Sunday, Oct. 11 — KILLINGTON — The Killington (Up &) Down Hill Roll will be held this Sunday, Oct. 11, hosted by Mountain Bike Vermont and Sushi Yoshi.
“Round up your fastest roadie, cross country and downhill friends because this year’s event is a relay,” the event organizers announced in a recent release. Riders will compete in teams of three for each respective leg of the event. The first person to cross the finish line wins the race; all their team members will receive Killington Resort Blackout Season Passes.
Road racers will trigger the action in a mass start from the Skyeship at Killington’s Base on Route 4. After climbing to the Snowshed Base Lodge via East Mountain Road, the roadie will tag a cross-country team member who will then ride a series of trails that finish at the K1 Peak Lodge. Tagging a downhill team member, the downhill racer will stop the clock after racing back down to Snowshed. All the riders will congregate for a critical mass ride from Snowshed to the after party at Sushi Yoshi.
Although encouraged to round up a team, riders have the option to race stages independently. Prizes will be awarded to the best individual competitors as well.
Building on least year’s success, the event will once again highlight the momentum of the cycling community in Vermont. “What better way to celebrate all aspects of the sport than an event where all cyclists can ride together?” asked Nate Freund, co-owner of Sushi Yoshi.
All profits from registration and raffle tickets will help fund the Killington Mountain Bike Club, which hopes to use the funds to match a donation from the town of Killington to build new cross-country trail network at Kent Pond.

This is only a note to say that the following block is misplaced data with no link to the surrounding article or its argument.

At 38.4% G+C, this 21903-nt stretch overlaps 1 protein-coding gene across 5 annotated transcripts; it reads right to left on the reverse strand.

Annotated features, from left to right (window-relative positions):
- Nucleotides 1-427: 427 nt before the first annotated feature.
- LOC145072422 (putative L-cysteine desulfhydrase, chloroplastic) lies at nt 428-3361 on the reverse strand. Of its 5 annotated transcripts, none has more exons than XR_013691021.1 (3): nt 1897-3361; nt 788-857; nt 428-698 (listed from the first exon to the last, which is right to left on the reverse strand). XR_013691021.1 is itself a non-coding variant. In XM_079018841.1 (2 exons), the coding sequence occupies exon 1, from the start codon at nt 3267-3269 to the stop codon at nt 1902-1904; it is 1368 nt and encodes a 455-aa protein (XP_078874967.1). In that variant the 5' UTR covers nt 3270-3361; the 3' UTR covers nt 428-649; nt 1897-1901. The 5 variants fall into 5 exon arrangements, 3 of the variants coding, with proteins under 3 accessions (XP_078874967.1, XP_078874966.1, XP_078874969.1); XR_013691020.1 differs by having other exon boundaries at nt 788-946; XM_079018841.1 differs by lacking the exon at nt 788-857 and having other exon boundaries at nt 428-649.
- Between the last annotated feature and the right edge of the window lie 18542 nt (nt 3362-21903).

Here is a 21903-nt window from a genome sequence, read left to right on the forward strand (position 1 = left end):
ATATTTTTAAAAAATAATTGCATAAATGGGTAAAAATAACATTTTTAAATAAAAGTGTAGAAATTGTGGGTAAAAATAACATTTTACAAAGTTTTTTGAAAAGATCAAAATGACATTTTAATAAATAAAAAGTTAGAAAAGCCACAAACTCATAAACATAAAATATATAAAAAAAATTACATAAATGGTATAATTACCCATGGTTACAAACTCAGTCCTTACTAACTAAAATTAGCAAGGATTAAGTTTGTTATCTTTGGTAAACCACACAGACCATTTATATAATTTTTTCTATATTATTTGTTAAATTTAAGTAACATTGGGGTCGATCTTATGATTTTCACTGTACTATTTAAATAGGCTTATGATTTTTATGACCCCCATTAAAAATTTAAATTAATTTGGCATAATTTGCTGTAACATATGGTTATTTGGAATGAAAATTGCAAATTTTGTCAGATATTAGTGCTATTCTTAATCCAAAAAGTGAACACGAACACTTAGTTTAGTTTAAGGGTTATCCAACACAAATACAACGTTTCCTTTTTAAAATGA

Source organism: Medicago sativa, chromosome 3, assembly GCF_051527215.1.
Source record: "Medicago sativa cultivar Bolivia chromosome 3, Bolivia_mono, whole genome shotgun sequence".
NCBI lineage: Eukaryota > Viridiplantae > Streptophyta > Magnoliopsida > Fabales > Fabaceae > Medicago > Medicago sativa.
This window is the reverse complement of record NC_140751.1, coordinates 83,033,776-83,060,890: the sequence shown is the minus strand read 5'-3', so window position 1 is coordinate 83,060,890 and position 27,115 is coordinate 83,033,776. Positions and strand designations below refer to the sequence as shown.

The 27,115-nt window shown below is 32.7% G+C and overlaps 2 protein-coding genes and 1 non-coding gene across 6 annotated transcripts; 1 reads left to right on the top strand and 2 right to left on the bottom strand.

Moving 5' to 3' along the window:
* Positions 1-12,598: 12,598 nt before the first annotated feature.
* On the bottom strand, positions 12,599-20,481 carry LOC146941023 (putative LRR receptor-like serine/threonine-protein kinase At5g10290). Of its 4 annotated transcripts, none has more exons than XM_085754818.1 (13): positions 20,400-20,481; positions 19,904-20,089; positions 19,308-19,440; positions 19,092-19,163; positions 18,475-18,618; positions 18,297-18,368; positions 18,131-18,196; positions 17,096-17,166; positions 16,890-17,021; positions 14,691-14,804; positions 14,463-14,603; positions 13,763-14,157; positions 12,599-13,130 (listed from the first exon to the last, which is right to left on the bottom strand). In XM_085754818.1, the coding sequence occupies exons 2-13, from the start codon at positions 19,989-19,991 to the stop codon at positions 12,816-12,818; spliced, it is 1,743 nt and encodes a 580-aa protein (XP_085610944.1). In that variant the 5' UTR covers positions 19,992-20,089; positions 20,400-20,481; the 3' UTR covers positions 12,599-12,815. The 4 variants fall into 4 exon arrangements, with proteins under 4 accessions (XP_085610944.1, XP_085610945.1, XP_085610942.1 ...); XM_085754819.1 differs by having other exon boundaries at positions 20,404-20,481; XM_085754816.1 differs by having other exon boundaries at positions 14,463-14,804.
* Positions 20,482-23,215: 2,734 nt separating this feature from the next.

The town of Killington received permits from the Vermont Forest Service in December, 2014 to build 15 miles of trails in the area of Kent Pond and Gifford Woods.
“The plan is to start on Kent pond side,” said town manager Seth Webb. “There are four miles of trails there… all we’re waiting on is funding, which we expect to come from a patchwork of sources including fundraisers, marketing partnerships, grants and the town match.”
In this year’s budget, $20,000 is allocated for trail development funding, the majority of which was intended to be used to be used for matching grants. Between the town and Killington Mountain Bike Club, they will be applying for four grant opportunities totaling about $80,000 between now and January. To build out the first four miles of trails around Kent Pond, a professional trail builder has estimated it would cost $120,000.
“I’m cautiously optimistic that we’ll be doing trail work early next summer,” said Webb.
Fundraisers like the Killington (Up &) Down Roll and Rollin’ Fatties, which took place last March, have already been successful in raising thousands of dollars toward the trail development, and they expect this year to grow.
“The people of Killington are embracing the grassroots support from riders as means to increase the variety of riding in Vermont,” Freund continued. “By participating in an event like this we, as a community, can show the integrity of the sport in Vermont recreation.”